In another win for former President Donald Trump, the U.S. Supreme Court has indicated that states do not have the authority to remove Trump’s name from the 2024 election ballot.
The decision is not final, but the New York Post reported that a “clear majority of the Supreme Court’s nine justices signaled … they would overturn a Colorado ruling barring … Trump from the state’s Republican primary ballot.”
Tellingly, during Thursday’s opening oral arguments, Chief Justice John Roberts telegraphed his leaning by stating that if the Court allowed the Colorado ruling to stand, in the future, Democrats and Republicans could weaponize the statute and act to remove leaders of opposing parties without justification.
By allowing states to remove leaders they do not wish to endorse, “It’ll come down to just a handful of states that are going to decide the presidential election. That’s a pretty daunting consequence,” said the chief justice.
In December, the Colorado Supreme Court ruled Trump was ineligible to be on the ballot due to violating the U.S. Constitution’s Article 14 sedition clause due to his comments and actions related to the Jan. 6 2021 protest and breach of the Capitol.
Maine’s attorney general has made a similar declaration, and more than a dozen other states have similar petitions to bar Trump’s name from appearing on their ballot in process. Those legal actions were placed on pause when the U.S. Supreme Court announced they would rule on the matter.
Trump’s legal team has argued that the former president’s comments do not fall under the Constitution’s “Insurrection Clause,” which focuses on actions taken in the course of the Civil War, and that his acquittal by the Senate on Jan. 6 related charges should make the matter mute.
Trump’s appeal of the Colorado Supreme Court decision is supported by an Amicus Brief submitted by more than two dozen state attorneys generals.
If the U.S. Supreme Court rules in favor of Trump, all pending cases on the matter will be dismissed.
Responding to Robert’s concern that Colorado’s statute could easily be abused, Jason Murray, an attorney supporting Colorado’s ruling, said, “Your Honor, the fact that there are potential frivolous applications of a constitutional provision isn’t a reason.”
Liberal U.S. Supreme Court Justice Elena Kagan seemed to side with Roberts, and asked Murray: “The question you have to confront is why one state should decide who gets to be president of the United States.”
Conservative Justice Samuel Alito asked Murray to comment on whether or not Colorado’s statute could be used by current administration leaders to punish past leaders of the opposing party.
In a thinly veiled reference to former President Barack Obama’s controversial unilateral decision to send billions to Iran, Alito asked Murray what he thought about the possibility of “candidates think that it’s in the best interests of the” U.S. for “diplomatic reasons” to send funding to a nation who described Washington as “its biggest enemy.”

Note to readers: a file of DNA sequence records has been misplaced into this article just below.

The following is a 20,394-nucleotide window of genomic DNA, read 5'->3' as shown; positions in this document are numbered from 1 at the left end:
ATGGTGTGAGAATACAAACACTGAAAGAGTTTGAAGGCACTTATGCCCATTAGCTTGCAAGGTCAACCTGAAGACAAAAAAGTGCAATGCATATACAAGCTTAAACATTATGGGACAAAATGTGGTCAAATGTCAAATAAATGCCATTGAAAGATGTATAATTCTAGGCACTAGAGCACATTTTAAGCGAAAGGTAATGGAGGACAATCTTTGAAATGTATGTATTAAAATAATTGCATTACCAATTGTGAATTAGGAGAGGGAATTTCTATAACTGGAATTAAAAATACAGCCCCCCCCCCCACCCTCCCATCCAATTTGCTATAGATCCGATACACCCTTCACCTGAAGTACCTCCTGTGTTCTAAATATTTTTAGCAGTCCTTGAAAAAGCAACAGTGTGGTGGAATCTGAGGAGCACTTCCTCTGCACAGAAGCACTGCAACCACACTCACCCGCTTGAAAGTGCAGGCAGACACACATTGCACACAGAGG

Alito added: “Could a state determine that that person has given aid and comfort to the enemy, and therefore keep that person off the ballot?”
Murray contended that the statute could not be used in that way because the Constitution’s language defining treason is precise.
Murry replied: “The clause in question, Section 3 of the Fourteenth Amendment, stipulates: ‘No person shall … hold any office, civil or military, under the United States … [who] shall have engaged in insurrection or rebellion against the same, or given aid or comfort to the enemies thereof.’”
The justices did not seem convinced by Murray’s argument.
Of the nine justices, Sonia Sotomayor, known for her liberal rulings, appeared to be most supportive of upholding Colorado’s ruling, even suggesting that an emboldened Trump could continue interpreting the Constitution in ways that advantage him, perhaps challenging the constitutional limit to serving eight years in office.
“Are you setting it up so that if some president runs for a third term, that a state can’t disqualify him from the ballot?” Sotomayor asked Trump’s attorney Jonathan Mitchell.
Justice Ketanji Brown Jackson appeared to side with Sotomayor in her comments.
Justice Brett Kavanaugh pressed Mitchell to concede that individuals convicted of insurrection were ineligible to serve as president of the United States. Mitchell conceded the point but noted that Trump was not convicted of insurrection.
Kavanaugh pressed Murray on the same point and corrected Murray when he would not acknowledge that the Senate exonerated Trump of insurrection allegations.
Mitchell also argued that Trump can claim presidential immunity as a defense against Jan. 6 related charges.
“[The former president] has presidential immunity. So, we would not concede that he can be prosecuted for what he did on January 6,” Mitchell said.
“What we said in our opening brief was President Trump did not engage in any act that can plausibly be characterized as insurrection,” Mitchell clarified. “For an insurrection, there needs to be an organized concerted effort to overthrow the government of the United States through violence.”
“This was a riot. It was not an insurrection,” said Mitchell.
Murray argued that the former president is holding himself above the law. He argued: “Trump’s main argument is that this Court should create a special exemption to section three that would apply to him and to him alone. There is no possible rationale for such an exemption, and the court should reject the claim that the framers made an extraordinary mistake.”
Outside the Court, Sen. Tommy Tuberville (R-AL) made a statement in support of Trump, saying that “the left’s witch hunt has gone on long enough.”
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